Connecticut Personal Injury Attorneys

Blog Posts in 2011

  • Injuries from Defective Parking Lot Falls

    For many years, The Rotatori Law Firm has represented many personal injury clients who have fallen in retail store and/ or commercial parking lots. One of the most dangerous premises defects we have found is the parking lot wheel stop. The parking lot wheel stop is often found in parking lots at strip malls, commercial office buildings and grocery stores. You may see one at a Home Depot, Lowes or ...
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  • Connecticut Premises Liability: Snow Ice and Wind Roof Failure

    The Rotatori Law Firm would like to thank the outstanding civil engineering firm of George Torello, Engineers, PC. for a seminar they provided on October 25, 2011 on Roof Failures in Connecticut. This informative seminar was given in Litchfield, Connecticut at the Tollgate Hill Inn. The topics covered factor of safety design philosophies in roof construction, ice damming in the Connecticut winter ...
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  • Connecticut Child Infant Car Seats

    With my expected new born scheduled to arrive at the end of October, I had the good fortune of having to install my first infant-only car seat. As a seasoned Connecticut "car" accident lawyer, I took it upon myself to inspect a variety of brands. These car seat brands included a Britax, a Chicco and a Graco. This blog is sounding like an automobile liability insurance commercial! Never the less, I ...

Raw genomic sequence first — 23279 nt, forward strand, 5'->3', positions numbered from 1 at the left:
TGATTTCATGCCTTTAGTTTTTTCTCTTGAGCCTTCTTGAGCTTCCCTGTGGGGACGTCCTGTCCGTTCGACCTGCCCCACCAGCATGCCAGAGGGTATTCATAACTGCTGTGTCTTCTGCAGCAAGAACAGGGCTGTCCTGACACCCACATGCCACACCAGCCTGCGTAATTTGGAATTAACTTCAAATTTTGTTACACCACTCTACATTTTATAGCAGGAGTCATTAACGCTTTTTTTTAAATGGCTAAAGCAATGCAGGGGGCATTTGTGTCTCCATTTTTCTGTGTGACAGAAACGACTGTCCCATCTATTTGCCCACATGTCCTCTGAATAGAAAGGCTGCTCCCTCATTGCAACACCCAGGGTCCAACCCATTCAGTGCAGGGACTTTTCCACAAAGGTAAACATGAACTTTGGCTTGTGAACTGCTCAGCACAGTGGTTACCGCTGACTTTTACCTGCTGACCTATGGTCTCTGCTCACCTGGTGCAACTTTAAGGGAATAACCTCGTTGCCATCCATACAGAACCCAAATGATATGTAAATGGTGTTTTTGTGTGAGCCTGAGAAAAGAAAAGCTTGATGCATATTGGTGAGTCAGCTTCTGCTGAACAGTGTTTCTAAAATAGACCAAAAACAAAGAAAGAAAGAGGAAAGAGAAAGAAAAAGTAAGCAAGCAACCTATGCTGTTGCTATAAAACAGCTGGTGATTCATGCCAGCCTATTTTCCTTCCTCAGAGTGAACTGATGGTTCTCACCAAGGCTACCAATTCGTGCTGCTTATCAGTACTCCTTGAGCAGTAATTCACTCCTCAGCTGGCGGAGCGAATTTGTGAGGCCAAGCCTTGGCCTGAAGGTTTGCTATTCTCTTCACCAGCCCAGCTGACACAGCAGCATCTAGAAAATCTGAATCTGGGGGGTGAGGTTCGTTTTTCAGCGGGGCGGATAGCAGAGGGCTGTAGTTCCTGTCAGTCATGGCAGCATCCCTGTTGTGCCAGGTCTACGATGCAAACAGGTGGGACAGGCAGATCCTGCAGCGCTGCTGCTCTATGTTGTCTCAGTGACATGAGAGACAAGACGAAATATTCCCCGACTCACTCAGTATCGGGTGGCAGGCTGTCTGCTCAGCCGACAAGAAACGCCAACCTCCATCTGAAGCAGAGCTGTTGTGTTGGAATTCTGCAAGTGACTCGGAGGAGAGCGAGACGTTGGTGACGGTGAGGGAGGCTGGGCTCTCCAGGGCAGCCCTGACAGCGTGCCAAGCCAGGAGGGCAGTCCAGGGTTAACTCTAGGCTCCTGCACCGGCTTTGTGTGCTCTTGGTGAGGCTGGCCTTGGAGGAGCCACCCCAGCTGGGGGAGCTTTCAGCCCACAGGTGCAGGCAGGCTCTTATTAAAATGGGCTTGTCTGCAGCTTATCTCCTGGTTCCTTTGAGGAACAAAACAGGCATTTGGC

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  • Depositions in Connecticut Personal Injury Cases

    Clients always ask what is the purpose of taking a deposition? In order to understand why in a civil case an attorney representing a party takes a deposition, we must first understand what a deposition is. A deposition is a pretrial procedure. A deposition is taken in front of a court reporter. The court reporter transcribes oral testimony to a written form called a transcript. To be more blunt, ...
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  • Car Accidents, DUI & The Privilege Against Self Incrimination

    A recent civil deposition discovery issue that our office faced in a Connecticut automobile negligence case was how to handle a defendant deponent who asserted his Fifth Amendment privilege against self-incrimination. The defendant refused to answer questions on virtually every topic that he was questioned on.The defendant deponent had a pending DUI criminal case that had not been fully resolved. ...
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